In my opinion, nothing has contributed so much to the corruption of the original idea of Socialism as the belief that Russia is a Socialist country and that every act of its rulers must be excused, if not imitated. And so for the past ten years I have been convinced that the destruction of the Soviet myth was essential if we wanted a revival of the Socialist movement.
That's Orwell from his Preface to the Ukrainian edition of Animal Farm
. As far as I'm concerned, he achieved his goal. Socialist Orwell, who was shot through the throat while fighting with the Trotskyists in Spain against the Fascists (!), attacks Stalin's (Napoleon the pig) brand of totalitarian State Capitalism through a simple animal tale. Major (Lenin) and Snowball (Trotsky) come off as honorable revolutionaries trying to improve the lot of poverty-stricken workers; Stalin's depicted as a murderous tyrant propped up by a cult of personality, propaganda, and fear. Mission accomplished.
It's infinitely interesting to me that Orwell, a leftist himself, did not use Animal Farm
to attack rightists and fascists. Instead, he attacked other leftists, specifically the English intellectuals who refused to condemn WWII ally Stalin despite knowledge of his brutality. The issue exists today as well, with Stalin Societies and North Korean Friendship organizations acting as apologists for the questionable tactics of Communist dictators from Kim Jong Il to Fidel Castro to Chairman Mao. Orwell's critique of the state of the Socialist movement resonates as much today as it did in the mid 1940s. Almost 70 years later, Animal Farm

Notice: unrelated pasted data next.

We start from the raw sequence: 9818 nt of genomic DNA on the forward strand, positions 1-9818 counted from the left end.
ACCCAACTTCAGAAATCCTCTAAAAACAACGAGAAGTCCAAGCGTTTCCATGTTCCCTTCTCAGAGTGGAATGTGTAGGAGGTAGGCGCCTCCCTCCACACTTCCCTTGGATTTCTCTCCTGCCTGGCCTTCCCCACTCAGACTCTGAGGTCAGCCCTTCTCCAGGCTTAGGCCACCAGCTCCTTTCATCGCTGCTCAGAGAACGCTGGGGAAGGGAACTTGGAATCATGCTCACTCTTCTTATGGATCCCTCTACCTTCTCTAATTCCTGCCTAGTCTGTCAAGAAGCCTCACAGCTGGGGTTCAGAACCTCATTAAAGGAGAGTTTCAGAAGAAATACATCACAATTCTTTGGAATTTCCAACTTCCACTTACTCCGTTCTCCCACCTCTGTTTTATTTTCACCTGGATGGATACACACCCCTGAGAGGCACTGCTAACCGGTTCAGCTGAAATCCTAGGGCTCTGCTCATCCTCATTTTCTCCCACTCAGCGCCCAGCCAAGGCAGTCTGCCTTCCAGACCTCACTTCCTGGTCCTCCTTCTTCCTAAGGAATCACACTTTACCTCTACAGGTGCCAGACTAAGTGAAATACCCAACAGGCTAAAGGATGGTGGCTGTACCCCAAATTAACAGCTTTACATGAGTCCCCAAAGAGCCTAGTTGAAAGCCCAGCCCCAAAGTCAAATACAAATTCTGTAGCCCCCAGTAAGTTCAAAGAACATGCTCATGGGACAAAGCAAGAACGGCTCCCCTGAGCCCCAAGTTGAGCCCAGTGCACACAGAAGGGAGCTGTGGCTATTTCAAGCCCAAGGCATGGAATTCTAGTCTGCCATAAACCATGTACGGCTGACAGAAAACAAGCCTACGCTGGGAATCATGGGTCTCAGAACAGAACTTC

remains a must read for middle schoolers (when I first encountered the book) and middle agers (me now) alike.
I haven't even mentioned the perfect, disturbing illustrations of Ralph Steadman. If you've seen his work in Hunter S. Thompson's [b:Fear and Loathing in Las Vegas|7745|Fear and Loathing in Las Vegas|Hunter S. Thompson|https://d202m5krfqbpi5.cloudfront.net/books/1333056001s/7745.jpg|1309111], you know Steadman's drawings suit an account of a drug-addled road trip. They also mesh perfectly with this revolutionary-to-reactionary tale of dwindling hope. The 50th anniversary edition of Animal Farm
brings together an important story and terrific supporting artwork into one heck of a whole. I loved it, and recommend it highly.